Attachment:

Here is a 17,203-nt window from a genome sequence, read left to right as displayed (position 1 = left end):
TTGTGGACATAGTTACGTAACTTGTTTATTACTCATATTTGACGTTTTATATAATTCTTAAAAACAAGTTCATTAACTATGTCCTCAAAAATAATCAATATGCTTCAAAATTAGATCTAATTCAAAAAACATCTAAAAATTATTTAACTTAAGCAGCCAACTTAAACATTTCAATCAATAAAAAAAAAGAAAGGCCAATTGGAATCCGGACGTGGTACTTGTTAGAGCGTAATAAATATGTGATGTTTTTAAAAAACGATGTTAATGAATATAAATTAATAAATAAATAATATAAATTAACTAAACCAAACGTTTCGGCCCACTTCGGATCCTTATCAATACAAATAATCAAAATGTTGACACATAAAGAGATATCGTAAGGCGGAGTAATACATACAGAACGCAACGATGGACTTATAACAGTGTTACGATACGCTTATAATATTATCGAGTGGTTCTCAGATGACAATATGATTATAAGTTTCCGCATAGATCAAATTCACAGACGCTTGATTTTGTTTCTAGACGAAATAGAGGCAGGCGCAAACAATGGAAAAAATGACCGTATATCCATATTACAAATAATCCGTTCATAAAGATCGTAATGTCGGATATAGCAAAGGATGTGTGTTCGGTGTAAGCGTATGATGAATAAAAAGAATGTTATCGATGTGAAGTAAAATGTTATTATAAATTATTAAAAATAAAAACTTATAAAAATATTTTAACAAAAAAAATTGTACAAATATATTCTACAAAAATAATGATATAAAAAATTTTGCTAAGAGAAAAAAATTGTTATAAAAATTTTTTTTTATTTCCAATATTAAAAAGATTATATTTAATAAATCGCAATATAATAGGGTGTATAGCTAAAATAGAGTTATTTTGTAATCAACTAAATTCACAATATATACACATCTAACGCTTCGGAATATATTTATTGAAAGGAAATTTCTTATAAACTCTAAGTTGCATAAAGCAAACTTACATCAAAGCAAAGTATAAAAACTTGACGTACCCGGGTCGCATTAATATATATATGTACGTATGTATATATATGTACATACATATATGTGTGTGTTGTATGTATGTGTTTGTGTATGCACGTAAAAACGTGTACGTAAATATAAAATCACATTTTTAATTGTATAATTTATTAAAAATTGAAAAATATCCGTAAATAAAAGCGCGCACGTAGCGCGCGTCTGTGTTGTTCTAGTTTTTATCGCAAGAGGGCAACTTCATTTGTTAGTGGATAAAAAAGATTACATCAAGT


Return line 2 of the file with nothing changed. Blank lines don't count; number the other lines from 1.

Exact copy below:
TTGTGGACATAGTTACGTAACTTGTTTATTACTCATATTTGACGTTTTATATAATTCTTAAAAACAAGTTCATTAACTATGTCCTCAAAAATAATCAATATGCTTCAAAATTAGATCTAATTCAAAAAACATCTAAAAATTATTTAACTTAAGCAGCCAACTTAAACATTTCAATCAATAAAAAAAAAGAAAGGCCAATTGGAATCCGGACGTGGTACTTGTTAGAGCGTAATAAATATGTGATGTTTTTAAAAAACGATGTTAATGAATATAAATTAATAAATAAATAATATAAATTAACTAAACCAAACGTTTCGGCCCACTTCGGATCCTTATCAATACAAATAATCAAAATGTTGACACATAAAGAGATATCGTAAGGCGGAGTAATACATACAGAACGCAACGATGGACTTATAACAGTGTTACGATACGCTTATAATATTATCGAGTGGTTCTCAGATGACAATATGATTATAAGTTTCCGCATAGATCAAATTCACAGACGCTTGATTTTGTTTCTAGACGAAATAGAGGCAGGCGCAAACAATGGAAAAAATGACCGTATATCCATATTACAAATAATCCGTTCATAAAGATCGTAATGTCGGATATAGCAAAGGATGTGTGTTCGGTGTAAGCGTATGATGAATAAAAAGAATGTTATCGATGTGAAGTAAAATGTTATTATAAATTATTAAAAATAAAAACTTATAAAAATATTTTAACAAAAAAAATTGTACAAATATATTCTACAAAAATAATGATATAAAAAATTTTGCTAAGAGAAAAAAATTGTTATAAAAATTTTTTTTTATTTCCAATATTAAAAAGATTATATTTAATAAATCGCAATATAATAGGGTGTATAGCTAAAATAGAGTTATTTTGTAATCAACTAAATTCACAATATATACACATCTAACGCTTCGGAATATATTTATTGAAAGGAAATTTCTTATAAACTCTAAGTTGCATAAAGCAAACTTACATCAAAGCAAAGTATAAAAACTTGACGTACCCGGGTCGCATTAATATATATATGTACGTATGTATATATATGTACATACATATATGTGTGTGTTGTATGTATGTGTTTGTGTATGCACGTAAAAACGTGTACGTAAATATAAAATCACATTTTTAATTGTATAATTTATTAAAAATTGAAAAATATCCGTAAATAAAAGCGCGCACGTAGCGCGCGTCTGTGTTGTTCTAGTTTTTATCGCAAGAGGGCAACTTCATTTGTTAGTGGATAAAAAAGATTACATCAAGT